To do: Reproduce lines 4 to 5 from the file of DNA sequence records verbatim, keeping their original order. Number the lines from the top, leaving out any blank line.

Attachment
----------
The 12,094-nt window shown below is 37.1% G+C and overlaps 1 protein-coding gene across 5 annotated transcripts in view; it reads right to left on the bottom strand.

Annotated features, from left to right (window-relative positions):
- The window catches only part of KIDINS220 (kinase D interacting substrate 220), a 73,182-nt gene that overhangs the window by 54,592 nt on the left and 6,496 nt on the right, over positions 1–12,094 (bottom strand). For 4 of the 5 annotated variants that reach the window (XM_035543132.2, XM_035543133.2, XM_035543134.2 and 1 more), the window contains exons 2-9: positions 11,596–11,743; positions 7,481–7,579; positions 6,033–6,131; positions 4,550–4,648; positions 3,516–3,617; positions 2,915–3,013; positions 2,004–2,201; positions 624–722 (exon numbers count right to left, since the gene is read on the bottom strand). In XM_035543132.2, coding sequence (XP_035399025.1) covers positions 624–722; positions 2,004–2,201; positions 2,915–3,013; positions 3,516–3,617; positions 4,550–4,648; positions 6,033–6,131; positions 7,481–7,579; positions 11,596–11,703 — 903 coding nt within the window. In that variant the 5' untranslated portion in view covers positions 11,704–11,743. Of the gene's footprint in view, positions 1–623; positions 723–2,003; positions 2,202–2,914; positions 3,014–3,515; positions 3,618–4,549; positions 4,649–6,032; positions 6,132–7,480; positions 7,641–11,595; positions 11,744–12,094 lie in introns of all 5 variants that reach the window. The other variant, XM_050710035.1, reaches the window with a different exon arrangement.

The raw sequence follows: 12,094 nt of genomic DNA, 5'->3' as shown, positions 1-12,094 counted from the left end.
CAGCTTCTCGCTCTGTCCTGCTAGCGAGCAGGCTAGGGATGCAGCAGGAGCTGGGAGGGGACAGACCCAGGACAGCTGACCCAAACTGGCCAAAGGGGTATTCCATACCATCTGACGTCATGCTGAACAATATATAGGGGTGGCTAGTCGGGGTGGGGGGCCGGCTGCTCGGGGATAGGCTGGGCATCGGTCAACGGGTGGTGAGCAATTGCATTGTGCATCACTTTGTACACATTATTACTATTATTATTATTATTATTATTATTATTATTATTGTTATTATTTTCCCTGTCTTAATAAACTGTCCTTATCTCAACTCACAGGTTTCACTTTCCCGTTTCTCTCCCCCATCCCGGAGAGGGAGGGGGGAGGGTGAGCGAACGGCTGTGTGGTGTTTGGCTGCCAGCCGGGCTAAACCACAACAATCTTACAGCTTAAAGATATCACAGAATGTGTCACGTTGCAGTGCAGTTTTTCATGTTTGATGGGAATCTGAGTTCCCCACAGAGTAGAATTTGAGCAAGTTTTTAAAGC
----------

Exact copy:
The raw sequence follows: 12,094 nt of genomic DNA, 5'->3' as shown, positions 1-12,094 counted from the left end.
CAGCTTCTCGCTCTGTCCTGCTAGCGAGCAGGCTAGGGATGCAGCAGGAGCTGGGAGGGGACAGACCCAGGACAGCTGACCCAAACTGGCCAAAGGGGTATTCCATACCATCTGACGTCATGCTGAACAATATATAGGGGTGGCTAGTCGGGGTGGGGGGCCGGCTGCTCGGGGATAGGCTGGGCATCGGTCAACGGGTGGTGAGCAATTGCATTGTGCATCACTTTGTACACATTATTACTATTATTATTATTATTATTATTATTATTATTATTGTTATTATTTTCCCTGTCTTAATAAACTGTCCTTATCTCAACTCACAGGTTTCACTTTCCCGTTTCTCTCCCCCATCCCGGAGAGGGAGGGGGGAGGGTGAGCGAACGGCTGTGTGGTGTTTGGCTGCCAGCCGGGCTAAACCACAACAATCTTACAGCTTAAAGATATCACAGAATGTGTCACGTTGCAGTGCAGTTTTTCATGTTTGATGGGAATCTGAGTTCCCCACAGAGTAGAATTTGAGCAAGTTTTTAAAGC